anticipatory product was said to have been put on ilie marlret before January 1, 1888; and from that until January, 1890, the respondent was continuously engaged with the complainant in making stove knobs, the respondent having immediate charge of the business. At the latter date the respondent withdrew, and commenced a like business on his own account in May, 1890. The patent in dispute was taken out on the application of Mr. Turner, the original patentee, filed March 20, 1890, and issued to ilie complainant, as Turner's assignee, July 22, 1890. The case shows that respondent, although he had active charge of the business, as already said, did not follow up the alleged anticipatory product, and that he never manufactured, or caused to be manufactured, any knobs of that type, until a year after he commenced business for himself. These facts form. a practical verdict by the respondent in favor of the compla'inant, on the question of the alleged anticipatory use, of great weight, and afford a strong presumption against him. This presumption is all the more weighty, because the respondent does not undertake to connect his infringing manufactures in 1890 or 1891 with the alleged anticipatory product, or show that the former in any way reverted to the latter. With our rapid progress in mechanical improvements, what an ingenious man fails to accomplish to-day, with the appliances now at hand, another ingenious man may accomplish to-mO'lTow, with the better appliances which he then finds; and, if the latter acts from his own resources, he 'is not to be deprived of the fruits of his ingenuity by reason of the prior failure of to-day, although., without taking into account the change in appliances, it may be difficult to understand why and wherein one failed, and the other succeeded. There is no equity or public policy which requires that one should be deprived of his just reward who revives a lost art, whether buried for ages, or for only a few years, although with the latter there is, of course, more necessity for making sure that the revival was not suggested by the knowledge of what had apparently disappeared. Nothing, however, to this effect has been brought to our attention in this record. On the whole, this part of the case seems to the coort to be fully within the spirit of the closing paragraphs of the Barbed Wire Patent, 143 U. S. 292, 12 Sup. Ct. Rep. 443, 450. Decree for an injunction and an account, with reference to the first and second claims only; complainant to file draft decree on or before rule day in September, and respondent to file corrections of the decree on or before the 16th day of September.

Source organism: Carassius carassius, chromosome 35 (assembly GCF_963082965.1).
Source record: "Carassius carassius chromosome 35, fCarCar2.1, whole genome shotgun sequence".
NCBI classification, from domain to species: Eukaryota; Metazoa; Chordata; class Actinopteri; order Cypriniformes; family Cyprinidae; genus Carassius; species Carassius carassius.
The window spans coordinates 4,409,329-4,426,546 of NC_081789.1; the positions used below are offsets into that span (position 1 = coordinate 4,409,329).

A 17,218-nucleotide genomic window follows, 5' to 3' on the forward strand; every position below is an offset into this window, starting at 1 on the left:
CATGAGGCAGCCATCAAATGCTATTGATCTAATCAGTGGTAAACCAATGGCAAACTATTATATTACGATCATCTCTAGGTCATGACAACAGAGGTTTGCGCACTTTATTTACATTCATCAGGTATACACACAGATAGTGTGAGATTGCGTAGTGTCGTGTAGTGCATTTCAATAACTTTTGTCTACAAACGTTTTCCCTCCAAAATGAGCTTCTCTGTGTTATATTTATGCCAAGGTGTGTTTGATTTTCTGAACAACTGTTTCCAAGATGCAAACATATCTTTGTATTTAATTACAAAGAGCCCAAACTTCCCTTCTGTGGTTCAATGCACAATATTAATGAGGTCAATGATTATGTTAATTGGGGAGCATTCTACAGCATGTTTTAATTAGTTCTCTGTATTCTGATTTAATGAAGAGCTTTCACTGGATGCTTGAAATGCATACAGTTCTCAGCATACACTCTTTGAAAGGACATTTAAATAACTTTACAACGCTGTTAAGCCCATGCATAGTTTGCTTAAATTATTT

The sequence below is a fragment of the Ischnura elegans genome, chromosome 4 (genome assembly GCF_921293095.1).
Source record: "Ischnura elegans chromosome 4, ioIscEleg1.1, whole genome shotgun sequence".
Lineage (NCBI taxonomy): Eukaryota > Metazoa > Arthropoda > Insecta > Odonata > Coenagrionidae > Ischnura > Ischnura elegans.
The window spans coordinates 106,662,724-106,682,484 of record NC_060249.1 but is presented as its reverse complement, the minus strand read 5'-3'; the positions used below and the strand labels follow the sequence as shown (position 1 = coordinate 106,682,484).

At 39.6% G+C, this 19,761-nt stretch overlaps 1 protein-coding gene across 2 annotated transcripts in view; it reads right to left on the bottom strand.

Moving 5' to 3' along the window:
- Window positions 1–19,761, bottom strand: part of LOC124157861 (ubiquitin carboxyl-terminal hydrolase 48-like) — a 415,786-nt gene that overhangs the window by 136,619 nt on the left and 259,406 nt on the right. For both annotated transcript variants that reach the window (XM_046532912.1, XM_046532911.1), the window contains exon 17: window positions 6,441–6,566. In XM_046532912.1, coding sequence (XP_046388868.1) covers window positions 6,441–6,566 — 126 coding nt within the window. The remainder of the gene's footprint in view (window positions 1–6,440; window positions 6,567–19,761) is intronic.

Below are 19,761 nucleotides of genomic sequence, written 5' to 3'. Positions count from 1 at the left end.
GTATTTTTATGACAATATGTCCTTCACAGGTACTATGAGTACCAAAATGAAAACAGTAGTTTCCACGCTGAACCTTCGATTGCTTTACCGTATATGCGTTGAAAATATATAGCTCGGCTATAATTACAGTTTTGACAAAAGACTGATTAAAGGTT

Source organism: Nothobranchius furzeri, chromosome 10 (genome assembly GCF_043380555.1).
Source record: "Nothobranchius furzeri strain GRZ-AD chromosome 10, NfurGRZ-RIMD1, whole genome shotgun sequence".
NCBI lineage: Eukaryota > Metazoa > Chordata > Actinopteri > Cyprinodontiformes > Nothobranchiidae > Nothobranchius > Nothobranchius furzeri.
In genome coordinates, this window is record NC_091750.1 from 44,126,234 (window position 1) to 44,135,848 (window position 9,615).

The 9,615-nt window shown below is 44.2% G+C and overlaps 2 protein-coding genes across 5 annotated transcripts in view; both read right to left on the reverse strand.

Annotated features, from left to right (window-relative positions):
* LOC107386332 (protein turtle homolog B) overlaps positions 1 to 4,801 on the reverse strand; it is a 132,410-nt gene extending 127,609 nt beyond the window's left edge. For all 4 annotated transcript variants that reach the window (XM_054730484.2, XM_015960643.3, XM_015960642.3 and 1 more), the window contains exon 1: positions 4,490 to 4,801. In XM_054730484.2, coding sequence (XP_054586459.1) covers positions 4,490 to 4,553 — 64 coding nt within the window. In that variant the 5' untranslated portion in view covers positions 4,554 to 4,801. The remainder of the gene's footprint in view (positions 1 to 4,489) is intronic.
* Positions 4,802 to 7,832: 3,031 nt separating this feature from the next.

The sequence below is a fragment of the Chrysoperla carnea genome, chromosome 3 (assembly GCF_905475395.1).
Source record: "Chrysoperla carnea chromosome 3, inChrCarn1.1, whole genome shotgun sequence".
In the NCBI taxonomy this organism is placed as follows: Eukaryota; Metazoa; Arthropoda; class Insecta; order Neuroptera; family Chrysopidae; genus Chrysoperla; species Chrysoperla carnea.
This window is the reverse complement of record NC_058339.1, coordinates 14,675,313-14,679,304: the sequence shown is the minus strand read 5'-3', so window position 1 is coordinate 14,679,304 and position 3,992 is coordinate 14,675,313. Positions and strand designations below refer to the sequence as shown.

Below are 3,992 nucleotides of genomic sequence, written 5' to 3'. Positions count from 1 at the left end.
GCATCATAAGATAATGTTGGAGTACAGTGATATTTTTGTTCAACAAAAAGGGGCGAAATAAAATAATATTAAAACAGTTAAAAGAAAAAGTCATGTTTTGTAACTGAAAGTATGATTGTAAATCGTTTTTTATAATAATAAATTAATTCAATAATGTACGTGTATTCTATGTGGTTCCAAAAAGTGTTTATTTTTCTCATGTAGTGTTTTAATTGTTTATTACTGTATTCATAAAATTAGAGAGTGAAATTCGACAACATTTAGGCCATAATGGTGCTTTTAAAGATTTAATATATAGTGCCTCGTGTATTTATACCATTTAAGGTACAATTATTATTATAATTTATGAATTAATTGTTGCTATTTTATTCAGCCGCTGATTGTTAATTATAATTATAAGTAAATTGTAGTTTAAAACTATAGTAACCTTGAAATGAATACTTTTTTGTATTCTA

DETWILER v. BOSLER.
(C1rcult Court, E. D. Pennsylvaroa. July 6, 1893.)
PATENTS FOR INVENTIONS-INFRINGEMENT-GRINDING MILLS.
Letters patent No. 188,783, issued March 7, 1877, to John S. Detwtler, for an Improvement In grinding mills, claims the "combInation of · pair of stones set to grind· coarse, m:tb. a second pair of stones, of 1arpr